Wednesday, August 20, 2014

Remittitur issued in Stutz v. Larkins on Aug. 20, 2014--but Judge Judith Hayes issued new default judgment TWO WEEKS EARLIER

See all posts regarding this case.

On August 20, 2014 the Court of Appeal issued a remittitur in Stutz v. Larkins. 

But Judge Judge Hayes issued a new judgment two weeks earlier--on August 6, 2014--in San Diego Superior Court!  [In typical fashion, Judge Hayes didn't bother to have her clerk serve me with the judgment.  I didn't know about it until I was served with a copy by plaintiff on August 19, 2014.]

I have no idea why the Court of Appeal bothered to issue the remittitur.  Judge Hayes certainly wasn't waiting for it.

Click image to enlarge.

UPDATE: It turns out that there's case law that says that Judge Hayes did not have jurisdiction on August 6, 2014 to issue a new judgment:

‘Until remittitur issues, the lower court cannot act upon the reviewing court’s decision; remittitur ensures in part that only one court has jurisdiction over the case at any one time.”  (People v. Saunoa (2006) 139 Cal.App.4th 870, 872.) 

So why did she do it?

Don't ask me.  I still don't understand why she felt it was in the interest of justice to throw out my opposition to summary judgment because I made a small mistake in format.  For good measure, she also threw out my evidence (which seems sort of redundant, right?) and then granted plaintiff's motion for summary judgment.


Why didn't Judge Hayes want to weigh the evidence?

And then why did she rant and rave about defamation ever since, as if the evidence had been weighed and there had been a factual finding of defamation?

There was no justification for outrage or anger when the decision was based on a pure technicality.  And there was no justification for denying me a jury trial regarding damages for four years.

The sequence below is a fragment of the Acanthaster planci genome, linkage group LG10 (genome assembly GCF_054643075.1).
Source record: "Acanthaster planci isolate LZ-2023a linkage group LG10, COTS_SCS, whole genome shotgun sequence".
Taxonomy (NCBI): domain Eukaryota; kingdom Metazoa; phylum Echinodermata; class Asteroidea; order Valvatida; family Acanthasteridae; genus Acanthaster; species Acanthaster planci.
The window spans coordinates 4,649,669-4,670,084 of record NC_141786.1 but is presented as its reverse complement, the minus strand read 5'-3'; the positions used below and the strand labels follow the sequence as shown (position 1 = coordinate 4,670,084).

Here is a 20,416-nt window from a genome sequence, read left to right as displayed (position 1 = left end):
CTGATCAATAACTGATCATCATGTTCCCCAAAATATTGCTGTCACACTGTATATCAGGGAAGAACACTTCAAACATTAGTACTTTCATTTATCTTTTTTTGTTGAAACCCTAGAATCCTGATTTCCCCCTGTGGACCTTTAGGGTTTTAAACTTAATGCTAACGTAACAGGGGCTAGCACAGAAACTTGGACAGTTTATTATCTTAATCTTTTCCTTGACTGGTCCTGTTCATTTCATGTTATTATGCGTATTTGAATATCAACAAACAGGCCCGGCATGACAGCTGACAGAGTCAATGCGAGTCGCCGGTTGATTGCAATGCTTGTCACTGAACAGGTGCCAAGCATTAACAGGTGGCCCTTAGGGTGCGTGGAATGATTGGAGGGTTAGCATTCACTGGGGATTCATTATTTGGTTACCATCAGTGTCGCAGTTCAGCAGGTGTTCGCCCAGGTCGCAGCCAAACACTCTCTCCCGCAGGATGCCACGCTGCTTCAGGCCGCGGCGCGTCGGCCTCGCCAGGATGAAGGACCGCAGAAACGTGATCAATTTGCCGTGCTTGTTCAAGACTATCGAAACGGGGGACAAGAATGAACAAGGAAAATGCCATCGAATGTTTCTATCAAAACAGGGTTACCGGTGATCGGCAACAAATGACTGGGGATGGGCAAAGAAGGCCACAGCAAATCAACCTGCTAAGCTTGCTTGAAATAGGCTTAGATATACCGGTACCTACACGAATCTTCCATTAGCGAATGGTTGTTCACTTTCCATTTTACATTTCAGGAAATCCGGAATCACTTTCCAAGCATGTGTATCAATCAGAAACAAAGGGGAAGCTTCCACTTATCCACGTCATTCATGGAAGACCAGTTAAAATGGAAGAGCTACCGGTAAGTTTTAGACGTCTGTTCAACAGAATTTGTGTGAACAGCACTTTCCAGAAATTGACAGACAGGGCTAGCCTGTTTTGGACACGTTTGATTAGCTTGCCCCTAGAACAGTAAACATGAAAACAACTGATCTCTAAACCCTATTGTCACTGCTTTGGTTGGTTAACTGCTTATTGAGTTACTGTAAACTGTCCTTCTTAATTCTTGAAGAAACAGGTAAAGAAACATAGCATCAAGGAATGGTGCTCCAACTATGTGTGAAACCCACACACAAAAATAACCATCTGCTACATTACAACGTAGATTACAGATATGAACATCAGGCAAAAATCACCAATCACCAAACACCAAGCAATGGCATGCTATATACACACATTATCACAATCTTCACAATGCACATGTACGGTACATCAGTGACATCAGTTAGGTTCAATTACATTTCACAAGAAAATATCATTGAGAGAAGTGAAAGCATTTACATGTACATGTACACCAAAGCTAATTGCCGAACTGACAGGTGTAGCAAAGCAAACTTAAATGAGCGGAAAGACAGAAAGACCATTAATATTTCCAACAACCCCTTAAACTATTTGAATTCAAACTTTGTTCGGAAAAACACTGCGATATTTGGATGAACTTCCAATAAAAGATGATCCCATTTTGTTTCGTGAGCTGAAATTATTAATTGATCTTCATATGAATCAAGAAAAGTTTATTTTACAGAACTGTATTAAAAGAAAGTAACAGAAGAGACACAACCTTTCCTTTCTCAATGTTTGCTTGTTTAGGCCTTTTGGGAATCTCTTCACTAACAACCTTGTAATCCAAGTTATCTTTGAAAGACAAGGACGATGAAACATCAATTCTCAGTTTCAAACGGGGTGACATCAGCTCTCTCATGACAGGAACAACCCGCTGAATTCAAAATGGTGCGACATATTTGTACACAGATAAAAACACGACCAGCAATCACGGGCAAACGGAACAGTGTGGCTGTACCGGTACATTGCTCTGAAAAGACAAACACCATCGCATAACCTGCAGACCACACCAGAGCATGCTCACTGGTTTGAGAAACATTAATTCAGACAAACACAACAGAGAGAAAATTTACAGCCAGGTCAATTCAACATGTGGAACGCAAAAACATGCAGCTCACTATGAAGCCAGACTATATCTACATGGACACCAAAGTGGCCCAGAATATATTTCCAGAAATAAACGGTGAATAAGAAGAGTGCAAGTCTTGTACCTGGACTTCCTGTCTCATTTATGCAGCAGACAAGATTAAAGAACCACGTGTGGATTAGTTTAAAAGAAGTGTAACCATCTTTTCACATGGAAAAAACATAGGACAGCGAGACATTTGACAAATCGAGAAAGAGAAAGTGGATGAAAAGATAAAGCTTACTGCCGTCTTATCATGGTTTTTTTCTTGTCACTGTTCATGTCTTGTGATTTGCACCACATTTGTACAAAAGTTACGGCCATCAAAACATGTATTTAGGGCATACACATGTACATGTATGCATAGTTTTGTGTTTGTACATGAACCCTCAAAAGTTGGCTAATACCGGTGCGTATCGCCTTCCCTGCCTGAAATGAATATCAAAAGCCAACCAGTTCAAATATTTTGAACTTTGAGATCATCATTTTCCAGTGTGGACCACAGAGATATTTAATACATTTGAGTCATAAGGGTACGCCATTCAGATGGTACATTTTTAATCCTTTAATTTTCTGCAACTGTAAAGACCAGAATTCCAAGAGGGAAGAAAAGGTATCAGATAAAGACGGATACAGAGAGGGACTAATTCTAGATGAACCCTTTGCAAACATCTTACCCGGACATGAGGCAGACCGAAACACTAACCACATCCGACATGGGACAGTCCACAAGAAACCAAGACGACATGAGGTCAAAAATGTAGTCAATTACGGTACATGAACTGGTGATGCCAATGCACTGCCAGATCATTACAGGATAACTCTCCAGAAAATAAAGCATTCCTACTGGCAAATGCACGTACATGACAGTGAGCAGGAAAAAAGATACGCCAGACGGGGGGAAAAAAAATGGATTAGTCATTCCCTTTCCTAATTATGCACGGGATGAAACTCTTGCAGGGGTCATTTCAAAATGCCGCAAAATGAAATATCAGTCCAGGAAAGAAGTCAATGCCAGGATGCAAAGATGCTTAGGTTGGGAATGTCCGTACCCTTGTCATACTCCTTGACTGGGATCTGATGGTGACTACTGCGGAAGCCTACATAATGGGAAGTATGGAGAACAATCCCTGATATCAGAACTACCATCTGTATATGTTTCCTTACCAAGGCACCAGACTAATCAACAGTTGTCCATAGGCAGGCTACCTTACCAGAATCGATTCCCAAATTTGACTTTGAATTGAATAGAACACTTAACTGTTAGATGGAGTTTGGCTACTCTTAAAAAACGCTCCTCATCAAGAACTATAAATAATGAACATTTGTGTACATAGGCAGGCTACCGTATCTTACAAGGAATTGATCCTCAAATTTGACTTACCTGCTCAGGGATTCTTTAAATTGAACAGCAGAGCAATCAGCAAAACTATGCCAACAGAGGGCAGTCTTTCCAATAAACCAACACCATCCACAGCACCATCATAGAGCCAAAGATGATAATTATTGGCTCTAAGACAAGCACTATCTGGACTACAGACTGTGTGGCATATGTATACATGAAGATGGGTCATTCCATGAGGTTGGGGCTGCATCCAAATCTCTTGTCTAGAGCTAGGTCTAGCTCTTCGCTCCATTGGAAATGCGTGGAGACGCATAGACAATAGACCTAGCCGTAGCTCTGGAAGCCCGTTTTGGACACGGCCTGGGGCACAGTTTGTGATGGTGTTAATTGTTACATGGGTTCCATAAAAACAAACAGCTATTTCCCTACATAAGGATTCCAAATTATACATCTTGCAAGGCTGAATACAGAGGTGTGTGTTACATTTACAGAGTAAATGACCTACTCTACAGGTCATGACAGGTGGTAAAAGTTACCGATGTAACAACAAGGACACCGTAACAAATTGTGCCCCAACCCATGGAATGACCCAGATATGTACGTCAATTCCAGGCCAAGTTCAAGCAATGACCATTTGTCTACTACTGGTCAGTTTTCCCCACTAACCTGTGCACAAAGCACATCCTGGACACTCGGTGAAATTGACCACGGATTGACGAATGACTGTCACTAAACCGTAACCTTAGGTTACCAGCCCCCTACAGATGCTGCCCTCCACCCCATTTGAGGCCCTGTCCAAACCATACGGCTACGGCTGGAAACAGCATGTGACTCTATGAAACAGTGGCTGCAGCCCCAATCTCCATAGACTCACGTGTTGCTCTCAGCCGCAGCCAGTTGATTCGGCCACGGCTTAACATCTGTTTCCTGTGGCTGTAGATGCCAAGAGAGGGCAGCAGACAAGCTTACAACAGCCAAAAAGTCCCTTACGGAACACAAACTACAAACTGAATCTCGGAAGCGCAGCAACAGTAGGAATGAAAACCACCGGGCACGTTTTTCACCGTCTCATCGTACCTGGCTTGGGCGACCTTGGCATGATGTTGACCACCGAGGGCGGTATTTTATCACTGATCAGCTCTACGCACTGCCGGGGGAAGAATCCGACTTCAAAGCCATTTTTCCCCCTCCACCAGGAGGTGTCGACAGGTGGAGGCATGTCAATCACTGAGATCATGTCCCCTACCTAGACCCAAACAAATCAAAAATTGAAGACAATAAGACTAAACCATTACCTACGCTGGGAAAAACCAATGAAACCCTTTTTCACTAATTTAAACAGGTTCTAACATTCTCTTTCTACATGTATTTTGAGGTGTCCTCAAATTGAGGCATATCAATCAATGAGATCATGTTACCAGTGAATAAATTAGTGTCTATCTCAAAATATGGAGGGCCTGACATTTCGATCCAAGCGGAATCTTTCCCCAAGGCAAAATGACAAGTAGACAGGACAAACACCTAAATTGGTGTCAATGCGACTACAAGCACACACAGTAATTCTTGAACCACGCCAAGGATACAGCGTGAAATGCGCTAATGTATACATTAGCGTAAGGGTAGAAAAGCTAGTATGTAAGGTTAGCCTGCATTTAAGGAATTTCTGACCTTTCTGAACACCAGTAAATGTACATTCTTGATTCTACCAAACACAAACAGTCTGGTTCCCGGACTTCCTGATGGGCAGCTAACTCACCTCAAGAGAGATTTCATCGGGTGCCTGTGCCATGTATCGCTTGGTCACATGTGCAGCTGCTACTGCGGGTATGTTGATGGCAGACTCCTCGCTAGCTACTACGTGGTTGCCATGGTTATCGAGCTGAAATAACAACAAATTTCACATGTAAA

Judge Hayes granted default four years after granting summary judgment.  She then awarded nominal damages of $30,000 based on the fact that there were TWO (yes, 2!!!) Internet searches for Plaintiff in a certain month. 

Here's what I wrote in my Opening Brief regarding the $30,000 in "nominal" damages:

The calculation for the $30,000 is based on a ludicrous,
unreasonable and illogical conclusion drawn from Exhibits D and E...

If the trial court had looked at Exhibit E of the prove-up, it would
have seen that visitors to Defendant’s site were looking for CVESD, CTA,
MEA, Fagen Friedman Fulfrost, Emily Shieh, Voice of San Diego Education,
Procopio, Kaiser Permanente, Vickie Gilbreath, medical records,
insurance, the new teacher project, Cornell, Bonifacio Bonny Garcia, CTA
lawyer, and Councilman Castaneda.

It isn’t until page AA 2510 that we see the
two (2!) total queries...referring to Plaintiff. 
These two queries would appear to
justify damages of $.86...

It was unreasonable for the trial court to order Defendant to pay Plaintiff
$.43 every single hit on the site, when almost all of the hits were by
Defendant herself; search robots; visitors who only stayed on the site a
second or two; people looking for health and insurance information--
particularly Kaiser Permanente; visitors wanting information about
schools, education and San Diego politics; or non-Plaintiff lawyers.

The Court of Appeal backed-up Judge Hayes, also based mostly on technicalities.

Erasing information on my websites

I've been working hard erasing web pages and blog posts that could be considered violations of  Judge Judith Hayes' injunction.

In the past couple of months I've depublished hundreds of blog posts and erased or edited several web pages.  I'm starting to erase web pages with public records:

Deposition page plus six additional pages

Motion to compel

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